The VTT robot car Marilyn is currently undergoing tests on fully autonomous parking in the area furthest from its driver, at a distance of up to a hundred metres. The Internet of Things assists the car in finding and driving into a free space. For more information see the IDTechEx reports on electric vehicles and new robotics
"Automated parking allows for room for more vehicles, as they can be parked closer together without fear of collision in parking areas at sites such as airports and shopping centres. The technology also opens up opportunities for optimised logistics and reduced congestion in parking areas," says Johan Scholliers, Project Manager at VTT Technical Research Centre of Finland.
The robot car Marilyn tests automated valet parking as part of the AUTOPILOT project, which is funded by the European Commission to investigate the potential of IoT in automated driving. Tampere is one of the project's European test sites alongside Livorno, Italy, Brainport (Helmond-Eindhoven), Netherlands, Versailles, France and Vigo, Spain. The project also has a test site in Daejeon, South Korea.
In its automated parking demonstration, the VTT Marilyn utilises UWB-based positioning technology by HERE, which is able to position vehicles indoors without the need for satellite positioning. UWB, or Ultra Wideband, is a radio technology that transmits data in extremely short and low-power pulses over a very wide frequency band (e.g. 1—2 GHz).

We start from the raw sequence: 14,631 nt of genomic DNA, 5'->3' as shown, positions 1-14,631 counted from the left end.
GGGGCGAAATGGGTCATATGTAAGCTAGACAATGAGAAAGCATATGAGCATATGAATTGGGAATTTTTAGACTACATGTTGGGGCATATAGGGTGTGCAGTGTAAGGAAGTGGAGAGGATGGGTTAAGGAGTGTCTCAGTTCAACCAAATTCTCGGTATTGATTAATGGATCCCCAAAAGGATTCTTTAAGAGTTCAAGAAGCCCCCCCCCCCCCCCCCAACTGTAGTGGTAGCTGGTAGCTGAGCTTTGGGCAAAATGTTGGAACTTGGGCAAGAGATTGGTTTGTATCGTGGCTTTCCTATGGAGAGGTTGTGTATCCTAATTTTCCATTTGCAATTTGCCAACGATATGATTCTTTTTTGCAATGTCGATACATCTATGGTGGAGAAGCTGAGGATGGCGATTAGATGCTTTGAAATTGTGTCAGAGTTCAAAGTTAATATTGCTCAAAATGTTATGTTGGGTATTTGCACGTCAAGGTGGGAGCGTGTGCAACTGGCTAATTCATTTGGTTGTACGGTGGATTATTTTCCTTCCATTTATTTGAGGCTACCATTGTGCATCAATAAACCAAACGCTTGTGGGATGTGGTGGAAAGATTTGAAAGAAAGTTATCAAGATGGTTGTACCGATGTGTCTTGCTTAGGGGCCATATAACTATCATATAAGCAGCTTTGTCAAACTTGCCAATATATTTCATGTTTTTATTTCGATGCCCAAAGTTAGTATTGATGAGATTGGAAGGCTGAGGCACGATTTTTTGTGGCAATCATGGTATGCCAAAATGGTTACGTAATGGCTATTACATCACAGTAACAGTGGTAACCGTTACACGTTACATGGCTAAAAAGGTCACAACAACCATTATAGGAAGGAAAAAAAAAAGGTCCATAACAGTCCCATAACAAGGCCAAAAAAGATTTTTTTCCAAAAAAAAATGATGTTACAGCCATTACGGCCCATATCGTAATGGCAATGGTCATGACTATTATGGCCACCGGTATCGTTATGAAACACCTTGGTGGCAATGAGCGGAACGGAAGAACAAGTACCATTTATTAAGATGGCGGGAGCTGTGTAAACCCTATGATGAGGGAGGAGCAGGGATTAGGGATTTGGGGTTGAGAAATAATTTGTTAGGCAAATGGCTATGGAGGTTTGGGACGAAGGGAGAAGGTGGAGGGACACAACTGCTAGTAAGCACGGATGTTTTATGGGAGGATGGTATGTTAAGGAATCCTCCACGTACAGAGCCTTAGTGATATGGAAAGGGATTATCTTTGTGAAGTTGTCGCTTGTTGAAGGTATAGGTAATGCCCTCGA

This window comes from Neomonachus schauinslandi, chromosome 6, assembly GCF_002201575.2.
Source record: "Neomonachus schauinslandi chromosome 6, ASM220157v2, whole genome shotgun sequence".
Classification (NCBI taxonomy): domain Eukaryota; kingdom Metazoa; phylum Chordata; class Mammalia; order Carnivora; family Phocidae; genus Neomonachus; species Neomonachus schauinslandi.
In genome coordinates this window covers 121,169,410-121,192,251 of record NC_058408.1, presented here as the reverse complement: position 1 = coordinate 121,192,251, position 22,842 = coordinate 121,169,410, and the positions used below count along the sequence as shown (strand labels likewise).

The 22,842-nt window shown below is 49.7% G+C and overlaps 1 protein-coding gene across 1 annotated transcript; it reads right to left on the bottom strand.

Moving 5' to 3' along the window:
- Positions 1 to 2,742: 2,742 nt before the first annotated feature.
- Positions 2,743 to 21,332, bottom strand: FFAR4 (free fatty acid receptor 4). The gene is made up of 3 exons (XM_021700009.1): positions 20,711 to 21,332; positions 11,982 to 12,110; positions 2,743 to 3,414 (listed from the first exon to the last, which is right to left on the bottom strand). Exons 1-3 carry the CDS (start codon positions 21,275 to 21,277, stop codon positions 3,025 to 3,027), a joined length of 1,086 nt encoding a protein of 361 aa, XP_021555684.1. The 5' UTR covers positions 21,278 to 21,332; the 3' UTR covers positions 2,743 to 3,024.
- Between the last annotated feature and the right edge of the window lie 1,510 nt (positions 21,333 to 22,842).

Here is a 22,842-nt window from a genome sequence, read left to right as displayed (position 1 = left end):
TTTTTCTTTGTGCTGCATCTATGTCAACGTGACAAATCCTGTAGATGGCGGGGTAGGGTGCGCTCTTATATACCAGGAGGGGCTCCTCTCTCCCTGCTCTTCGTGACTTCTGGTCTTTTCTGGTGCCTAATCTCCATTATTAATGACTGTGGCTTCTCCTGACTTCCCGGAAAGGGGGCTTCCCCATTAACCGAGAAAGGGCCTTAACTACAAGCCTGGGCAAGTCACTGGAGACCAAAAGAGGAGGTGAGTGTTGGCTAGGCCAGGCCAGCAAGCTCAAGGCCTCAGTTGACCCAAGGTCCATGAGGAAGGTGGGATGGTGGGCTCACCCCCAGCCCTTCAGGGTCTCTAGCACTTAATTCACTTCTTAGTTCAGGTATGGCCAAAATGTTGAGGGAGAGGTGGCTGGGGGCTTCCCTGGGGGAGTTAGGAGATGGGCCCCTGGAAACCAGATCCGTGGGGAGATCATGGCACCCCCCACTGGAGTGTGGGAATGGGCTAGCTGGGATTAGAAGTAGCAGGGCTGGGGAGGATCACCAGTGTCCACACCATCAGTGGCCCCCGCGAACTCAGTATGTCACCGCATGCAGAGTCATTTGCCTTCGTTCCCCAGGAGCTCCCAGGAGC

In practice, the car is parked by means of a specially developed application that the driver can use to reserve a parking space. Once the car arrives at the parking area entrance, the parking guidance system verifies that the space is free, checks for potential obstructions along the route using traffic cameras connected to an open IoT platform, and transmits the route information to the vehicle. Assisted by IoT, the car then drives automatically to its reserved space.
The AUTOPILOT project focuses on five different driving modes, with automated valet parking technology under development and testing at VTT in Tampere. The project is also developing a range of services for various driving modes, such as platooning and car sharing.
In the future, VTT will also demonstrate the use of traffic cameras at stop lights to assist automated driving in situations where a turning vehicle must be able to detect and give way to pedestrians and cyclists.
The project will run until December 2019.
Source and top image: VTT Research Centre of Technology